Cooked by Michael Pollan

I was excited for this book because I was a big fan of Pollan’s The Omnivore’s Dilemma. Pollan and I have a similar view and philosophy regarding food. In this book, he explores the history that humans have with four processes of cooking: roasting meat (fire), boiling/braising (water), baking bread (air), and fermentation (earth).

I loved this book at its introduction:

So maybe the reason we like to watch cooking on television and read about cooking in books is that there are things about cooking we really miss. We might not feel we have the time or energy (or the knowledge) to do it ourselves every day, but we’re not prepared to see it disappear from our lives altogether. – p. 5

This is me and my fairly sizeable cookbook collection right now. I use to cook every day; I am not a big fan of leftovers and I love vegetables. I would shop 2-3 times a week for food including at weekend markets. I know how to make my own jam and bread. For reasons I can not go into here, I do not cook now and haven’t for the last couple of years. As a result, what Pollan described above has happened to me: I started buying cookbooks and collecting food shows. I miss cooking and baking a lot.

On capitalism and division of labour economics:

One problem with the division of labor in our complex economy is how it obscures the lines of connection, therefore of responsibility, between our everyday acts and their real-world consequences. Specialization makes it easy to forget about the filth of coal-fired power plant that is lighting this pristine computer screen, or the back beaking labor it took to pick strawberries for my cereal, or the misery of the hog that lived and died so I could enjoy my bacon. Specialization neatly hides our implication in all that is done on our behalf by unknown other specialists half a world away. -p. 21

It’s not even half a world a way sometimes, but there is a movement here in North America where farmers seem to be overlooked or taken for granted.

This all goes back to appreciation and gratitude. I am not particularly religious, but one aspect of Islam that I like is that everything is a miracle. Food that we need to survive is important, but is so is relationship with it. It has shaped our culture and civilization. For thousands of years, food has been largely insecure. Even now, there are major food security issues around the world.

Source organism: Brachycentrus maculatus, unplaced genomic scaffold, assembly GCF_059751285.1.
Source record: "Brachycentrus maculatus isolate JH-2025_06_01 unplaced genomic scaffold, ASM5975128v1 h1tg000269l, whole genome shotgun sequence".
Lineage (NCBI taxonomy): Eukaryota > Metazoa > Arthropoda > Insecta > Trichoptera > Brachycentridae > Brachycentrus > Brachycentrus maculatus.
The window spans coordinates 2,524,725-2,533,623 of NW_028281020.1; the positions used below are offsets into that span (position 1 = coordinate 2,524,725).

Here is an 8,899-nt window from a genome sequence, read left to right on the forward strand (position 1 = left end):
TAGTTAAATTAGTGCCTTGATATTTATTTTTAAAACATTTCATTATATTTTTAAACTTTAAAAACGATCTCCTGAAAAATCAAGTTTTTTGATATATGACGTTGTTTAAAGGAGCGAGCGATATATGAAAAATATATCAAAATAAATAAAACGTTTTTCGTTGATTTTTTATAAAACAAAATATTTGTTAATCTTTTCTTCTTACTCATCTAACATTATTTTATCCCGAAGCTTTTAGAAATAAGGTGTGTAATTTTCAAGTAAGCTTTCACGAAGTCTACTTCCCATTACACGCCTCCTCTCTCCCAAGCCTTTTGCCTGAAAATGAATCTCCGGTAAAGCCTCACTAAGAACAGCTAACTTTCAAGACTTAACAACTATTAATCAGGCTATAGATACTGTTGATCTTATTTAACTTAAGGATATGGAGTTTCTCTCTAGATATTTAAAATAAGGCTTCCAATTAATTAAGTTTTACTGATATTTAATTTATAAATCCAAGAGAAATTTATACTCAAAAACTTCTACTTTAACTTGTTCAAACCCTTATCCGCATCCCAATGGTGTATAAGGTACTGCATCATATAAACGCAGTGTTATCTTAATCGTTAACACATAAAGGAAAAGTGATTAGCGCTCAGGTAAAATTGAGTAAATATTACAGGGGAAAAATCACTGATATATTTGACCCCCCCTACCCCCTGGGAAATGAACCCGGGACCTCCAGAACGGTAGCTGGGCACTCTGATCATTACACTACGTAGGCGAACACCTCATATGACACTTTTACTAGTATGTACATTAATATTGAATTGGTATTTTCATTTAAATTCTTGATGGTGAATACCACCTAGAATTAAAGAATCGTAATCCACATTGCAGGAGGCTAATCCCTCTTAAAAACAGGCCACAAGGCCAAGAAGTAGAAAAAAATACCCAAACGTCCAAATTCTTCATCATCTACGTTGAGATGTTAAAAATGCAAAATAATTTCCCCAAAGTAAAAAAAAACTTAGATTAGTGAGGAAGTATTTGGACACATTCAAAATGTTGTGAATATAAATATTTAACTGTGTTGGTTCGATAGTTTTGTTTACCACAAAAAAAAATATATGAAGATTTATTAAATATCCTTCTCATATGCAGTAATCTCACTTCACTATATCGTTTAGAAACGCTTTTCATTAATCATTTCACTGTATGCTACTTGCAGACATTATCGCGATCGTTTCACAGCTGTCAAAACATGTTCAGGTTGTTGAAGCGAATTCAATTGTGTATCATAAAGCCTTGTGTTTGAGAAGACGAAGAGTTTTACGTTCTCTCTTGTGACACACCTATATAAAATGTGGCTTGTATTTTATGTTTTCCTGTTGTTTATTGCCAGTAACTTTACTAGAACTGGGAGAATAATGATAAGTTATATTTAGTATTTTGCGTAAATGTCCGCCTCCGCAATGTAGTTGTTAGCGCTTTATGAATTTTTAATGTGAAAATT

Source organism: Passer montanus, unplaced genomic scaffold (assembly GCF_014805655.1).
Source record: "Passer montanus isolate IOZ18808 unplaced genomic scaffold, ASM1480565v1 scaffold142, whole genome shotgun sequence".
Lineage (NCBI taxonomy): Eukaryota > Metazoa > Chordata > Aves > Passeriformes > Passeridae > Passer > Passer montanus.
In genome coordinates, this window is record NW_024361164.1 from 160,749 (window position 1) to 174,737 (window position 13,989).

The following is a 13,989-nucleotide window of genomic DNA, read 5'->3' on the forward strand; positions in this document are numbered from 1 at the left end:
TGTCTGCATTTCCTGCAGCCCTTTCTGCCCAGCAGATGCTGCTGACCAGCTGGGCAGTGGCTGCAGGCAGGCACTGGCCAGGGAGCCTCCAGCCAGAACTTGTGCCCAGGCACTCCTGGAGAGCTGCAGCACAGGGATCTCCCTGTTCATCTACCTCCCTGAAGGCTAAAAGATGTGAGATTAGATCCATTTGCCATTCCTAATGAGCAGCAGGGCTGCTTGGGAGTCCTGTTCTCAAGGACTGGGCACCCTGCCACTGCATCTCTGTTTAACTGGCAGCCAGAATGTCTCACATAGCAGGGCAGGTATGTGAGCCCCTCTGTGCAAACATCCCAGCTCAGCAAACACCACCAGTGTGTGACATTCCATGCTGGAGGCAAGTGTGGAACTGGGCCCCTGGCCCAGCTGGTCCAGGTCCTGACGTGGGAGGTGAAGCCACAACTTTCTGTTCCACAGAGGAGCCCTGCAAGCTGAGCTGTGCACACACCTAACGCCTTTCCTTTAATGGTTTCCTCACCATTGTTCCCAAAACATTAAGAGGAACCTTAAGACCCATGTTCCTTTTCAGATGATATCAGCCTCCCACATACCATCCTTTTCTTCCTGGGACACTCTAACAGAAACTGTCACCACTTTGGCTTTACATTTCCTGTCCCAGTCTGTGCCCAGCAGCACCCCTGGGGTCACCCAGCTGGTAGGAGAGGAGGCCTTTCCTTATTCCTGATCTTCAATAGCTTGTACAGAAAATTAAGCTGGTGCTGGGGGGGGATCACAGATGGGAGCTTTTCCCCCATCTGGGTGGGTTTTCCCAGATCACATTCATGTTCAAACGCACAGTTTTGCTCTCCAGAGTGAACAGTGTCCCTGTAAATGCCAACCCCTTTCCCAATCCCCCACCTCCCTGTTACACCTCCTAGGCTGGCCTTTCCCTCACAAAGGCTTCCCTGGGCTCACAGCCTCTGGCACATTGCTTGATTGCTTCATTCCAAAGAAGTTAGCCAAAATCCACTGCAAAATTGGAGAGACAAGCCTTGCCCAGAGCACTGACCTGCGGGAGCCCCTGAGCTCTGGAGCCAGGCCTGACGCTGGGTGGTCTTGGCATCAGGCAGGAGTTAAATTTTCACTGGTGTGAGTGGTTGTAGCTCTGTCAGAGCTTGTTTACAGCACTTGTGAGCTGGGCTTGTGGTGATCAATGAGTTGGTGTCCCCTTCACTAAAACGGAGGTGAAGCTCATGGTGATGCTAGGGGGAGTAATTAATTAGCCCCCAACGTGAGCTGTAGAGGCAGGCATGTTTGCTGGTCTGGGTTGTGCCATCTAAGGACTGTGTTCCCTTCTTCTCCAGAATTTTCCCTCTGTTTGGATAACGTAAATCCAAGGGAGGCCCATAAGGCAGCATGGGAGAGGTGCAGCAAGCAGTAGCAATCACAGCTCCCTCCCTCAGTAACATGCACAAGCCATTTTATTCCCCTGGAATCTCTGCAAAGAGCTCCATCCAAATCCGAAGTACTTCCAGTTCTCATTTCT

Pollan’s books serve against the battle against fast and mass produced food. As an omnivore like the author, it also says that it’s ethically very difficult to be one in an age of industrial agriculture. It’s an odd mix of wanting to be a vegetarian and wanting to stay an omnivore. It’s difficult (financially or easily) to buy meat now that has had a good life: slow grown and free range. On special occasions, I’ve had free range chicken and it is far superior than standard supermarket chickens, but double the price. As a result, I eat less meat overall.

There is the gender politics of cooking, and the idea that no one cooks because of Women’s Liberation. Pollan posits other ideas, but it is sad to say that no one really cooks anymore and the environment and our health is suffering as a result.

On his section on Bread and Baking, he explained the satisfaction of bread. I love baking. Maybe even more than I love cooking because there really is something almost magical about it. It’s just science with the fermentation, but it’s still amazing.

On the last section of fermentation, he explores the world of microbiology and the importance it has on our own bodies. He also looks at the varying views of those are anti-Pasteur. I think there are definitely interesting things to be made about raw milk cheeses and eating a little dirt now and again. This chapter solidified my quest to make kimchi one day.

I think what I like about Pollan in this book is that he is almost an everyman and he explores many deeply, but he is a journalist as well. He gives various positions about the industrial food industry, slow food movement, home baking, and the rise of fermentation.

There is little doubt that I will buy this book when it comes out on paperback. It even has a few recipes in the appendix. I think if you have an interest in the history of food and cooking and the future of it, this is a great read.

Read July 2-6, 2013.

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